How to Organize Your Pantry in 7 Simple Steps and Reduce Chaos

The total makeover your kitchen didn’t know it needed.

Think of your pantry as your food library. You know how when friends come over and admire your bookshelves, it’s really gratifying? Yes, you (probably) read all those books, but you’ve also organized them and (hopefully) dusted them and set them out to display and enjoy their company.

Or, how about that feeling when you’ve actually put all the laundry away, and you’ve recently cleaned out your closet, and everything’s all organized and on appropriate hangers or shelves? The shoes are all lined up and even the weird shaped items like belts or shawls or bodysuits are perfectly in their place. Ahhh! Is there a better feeling?

Cool, let’s get there with the pantry.

Why you should organize your pantry

Why should the clothes and books get all the love? The dry goods and the nonperishables deserve your attention, if for no other reason than the fact that you should probably be taking regular inventory of your foodstuffs. But your kitchen will also feel so much better, and you’ll be more inspired to cook if all of your ingredients are fresh, accessible, and easy to find.

Plus, you’re probably wasting money buying vanilla extract for the third time because you didn’t know you already had a bottle stashed in there. And you’re likely also wasting food that expired or got stale because it was jammed behind the boxes and the cans.

It’s okay. We all do this. Especially when you’re short on space. Or time. Or both! Or you’ve got kids that don’t understand or respect your meticulous shelf engineering techniques when they’re simply trying to pour a bowl of cereal.

How to organize your pantry (step by step)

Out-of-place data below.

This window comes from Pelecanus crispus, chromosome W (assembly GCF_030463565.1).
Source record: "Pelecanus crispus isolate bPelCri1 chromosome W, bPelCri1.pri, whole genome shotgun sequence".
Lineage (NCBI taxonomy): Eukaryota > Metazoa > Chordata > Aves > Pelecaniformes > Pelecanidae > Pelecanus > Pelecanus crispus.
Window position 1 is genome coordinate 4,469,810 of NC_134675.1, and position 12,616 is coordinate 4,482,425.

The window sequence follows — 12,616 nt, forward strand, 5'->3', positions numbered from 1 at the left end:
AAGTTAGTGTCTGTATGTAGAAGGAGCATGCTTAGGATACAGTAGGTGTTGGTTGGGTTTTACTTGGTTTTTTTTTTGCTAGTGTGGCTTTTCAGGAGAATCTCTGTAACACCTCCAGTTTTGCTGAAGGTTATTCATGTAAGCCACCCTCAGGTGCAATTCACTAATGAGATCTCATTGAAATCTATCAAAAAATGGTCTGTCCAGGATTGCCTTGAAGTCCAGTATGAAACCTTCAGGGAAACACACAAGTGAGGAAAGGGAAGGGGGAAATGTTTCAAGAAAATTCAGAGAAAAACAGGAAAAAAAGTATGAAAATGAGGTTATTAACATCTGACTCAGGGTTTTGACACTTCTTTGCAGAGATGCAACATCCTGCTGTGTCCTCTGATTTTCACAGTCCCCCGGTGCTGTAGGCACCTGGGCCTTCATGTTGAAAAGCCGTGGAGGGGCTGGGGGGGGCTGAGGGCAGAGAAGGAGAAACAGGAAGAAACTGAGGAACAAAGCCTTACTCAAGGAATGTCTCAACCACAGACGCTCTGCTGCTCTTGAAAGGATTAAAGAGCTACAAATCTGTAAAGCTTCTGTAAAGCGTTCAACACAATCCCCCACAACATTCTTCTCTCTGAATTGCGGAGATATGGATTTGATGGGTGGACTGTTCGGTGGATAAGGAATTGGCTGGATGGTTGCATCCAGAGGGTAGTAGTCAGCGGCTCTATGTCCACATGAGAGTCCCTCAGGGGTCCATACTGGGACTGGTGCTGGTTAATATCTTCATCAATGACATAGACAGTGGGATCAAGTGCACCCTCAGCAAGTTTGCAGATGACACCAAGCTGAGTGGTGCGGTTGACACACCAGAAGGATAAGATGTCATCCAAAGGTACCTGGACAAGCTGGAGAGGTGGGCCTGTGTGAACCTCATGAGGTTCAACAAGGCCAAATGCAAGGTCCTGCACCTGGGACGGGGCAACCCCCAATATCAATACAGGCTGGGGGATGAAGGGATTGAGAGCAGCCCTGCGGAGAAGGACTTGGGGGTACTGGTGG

Any professional organizer will encourage you to use the following essential tips when organizing your pantry:

● Use bins and baskets

  • Bins and baskets can maximize your space, make items more accessible, and are easy to rotate and move around (and wash and sanitize when you’re deep cleaning!).
  • Bonus: We love to use a small lazy susan to store bottles of oils and sauces. It’s exactly what you didn’t know your pantry needed.

● Store dry goods in clear containers

  • Because who doesn’t love that giant mason jar aesthetic? Turn your modest apartment kitchen into that farmhouse chic cookery you’ve always dreamt of.
  • But seriously, we love clear containers! They keep your snacks fresher than they’d be with a measly chip clip or a box whose top was mutilated when your kids haphazardly tore into it.
  • Clear containers allow you to take inventory in a glance, knowing when the flour is running low (or, worse, the sugar!) so you can add it to next week's grocery list.

● Group like with like

  • Sure, spices go with spices. Sauces with sauces. But you can even micro-organize the like-with-likes into groups: most commonly used spices, ingredients for favorite and often cooked meals, stuff that goes into school lunches, backpacking and exercise snacks, coffee accessories, etc.

Okay, so where to begin? With a clean slate.

Step 1: Pull everything out of your pantry + wipe down shelves.

Yep, all of it. Give the shelves a hearty wipe down. Get rid of any dust or grime that’s accumulated (like from that sticky jar of molasses from the meatloaf sauce you made six months ago). You can use a Swiffer Duster with its extendable handle to reach the tippy top shelves and the back corners. Then give everything a once-over with a clean damp rag.

Be mindful of how you’re going to put everything back into the pantry, whether it’s in baskets, bins, or containers. Visualize it. Mentally reserve space for kitchen appliances that you might prefer to store in your pantry (if you’ve got the room!), rather than on the counter top. Because how nice is having a clear counter top?! If you’ve got shelf space, consider storing your pressure cooker, blender, French press and electric kettle in the pantry when you’re not actively using it.

Extra credit: Lay down shelf liners to manage (and get ahead of) slips, spills, or stains.

Step 2: Take pantry inventory